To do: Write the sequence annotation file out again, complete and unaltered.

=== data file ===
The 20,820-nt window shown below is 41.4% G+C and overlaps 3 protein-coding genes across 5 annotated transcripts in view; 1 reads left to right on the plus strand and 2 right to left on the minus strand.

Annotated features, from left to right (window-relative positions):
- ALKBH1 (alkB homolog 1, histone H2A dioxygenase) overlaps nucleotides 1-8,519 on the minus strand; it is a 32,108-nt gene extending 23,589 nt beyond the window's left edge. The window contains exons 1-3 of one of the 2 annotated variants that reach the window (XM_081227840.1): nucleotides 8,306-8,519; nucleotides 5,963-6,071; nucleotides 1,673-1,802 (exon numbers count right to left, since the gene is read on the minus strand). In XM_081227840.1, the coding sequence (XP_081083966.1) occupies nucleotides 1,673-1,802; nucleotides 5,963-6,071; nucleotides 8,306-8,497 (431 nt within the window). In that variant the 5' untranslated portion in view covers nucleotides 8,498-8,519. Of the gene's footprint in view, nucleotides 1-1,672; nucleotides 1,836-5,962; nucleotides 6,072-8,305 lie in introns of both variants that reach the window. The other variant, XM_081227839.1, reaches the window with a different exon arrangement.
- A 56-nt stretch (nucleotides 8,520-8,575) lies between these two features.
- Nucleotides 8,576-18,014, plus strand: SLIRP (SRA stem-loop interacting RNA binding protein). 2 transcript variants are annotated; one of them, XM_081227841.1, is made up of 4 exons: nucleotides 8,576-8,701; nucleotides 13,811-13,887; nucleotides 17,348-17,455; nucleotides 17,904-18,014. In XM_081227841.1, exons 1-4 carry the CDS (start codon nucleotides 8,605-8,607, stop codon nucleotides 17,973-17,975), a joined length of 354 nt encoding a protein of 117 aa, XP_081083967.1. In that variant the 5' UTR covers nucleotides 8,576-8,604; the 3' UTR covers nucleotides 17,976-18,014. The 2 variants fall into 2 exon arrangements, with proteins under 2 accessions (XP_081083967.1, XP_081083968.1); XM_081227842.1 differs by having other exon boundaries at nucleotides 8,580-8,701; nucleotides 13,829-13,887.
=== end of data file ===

The 20,820-nt window shown below is 41.4% G+C and overlaps 3 protein-coding genes across 5 annotated transcripts in view; 1 reads left to right on the plus strand and 2 right to left on the minus strand.

Annotated features, from left to right (window-relative positions):
- ALKBH1 (alkB homolog 1, histone H2A dioxygenase) overlaps nucleotides 1-8,519 on the minus strand; it is a 32,108-nt gene extending 23,589 nt beyond the window's left edge. The window contains exons 1-3 of one of the 2 annotated variants that reach the window (XM_081227840.1): nucleotides 8,306-8,519; nucleotides 5,963-6,071; nucleotides 1,673-1,802 (exon numbers count right to left, since the gene is read on the minus strand). In XM_081227840.1, the coding sequence (XP_081083966.1) occupies nucleotides 1,673-1,802; nucleotides 5,963-6,071; nucleotides 8,306-8,497 (431 nt within the window). In that variant the 5' untranslated portion in view covers nucleotides 8,498-8,519. Of the gene's footprint in view, nucleotides 1-1,672; nucleotides 1,836-5,962; nucleotides 6,072-8,305 lie in introns of both variants that reach the window. The other variant, XM_081227839.1, reaches the window with a different exon arrangement.
- A 56-nt stretch (nucleotides 8,520-8,575) lies between these two features.
- Nucleotides 8,576-18,014, plus strand: SLIRP (SRA stem-loop interacting RNA binding protein). 2 transcript variants are annotated; one of them, XM_081227841.1, is made up of 4 exons: nucleotides 8,576-8,701; nucleotides 13,811-13,887; nucleotides 17,348-17,455; nucleotides 17,904-18,014. In XM_081227841.1, exons 1-4 carry the CDS (start codon nucleotides 8,605-8,607, stop codon nucleotides 17,973-17,975), a joined length of 354 nt encoding a protein of 117 aa, XP_081083967.1. In that variant the 5' UTR covers nucleotides 8,576-8,604; the 3' UTR covers nucleotides 17,976-18,014. The 2 variants fall into 2 exon arrangements, with proteins under 2 accessions (XP_081083967.1, XP_081083968.1); XM_081227842.1 differs by having other exon boundaries at nucleotides 8,580-8,701; nucleotides 13,829-13,887.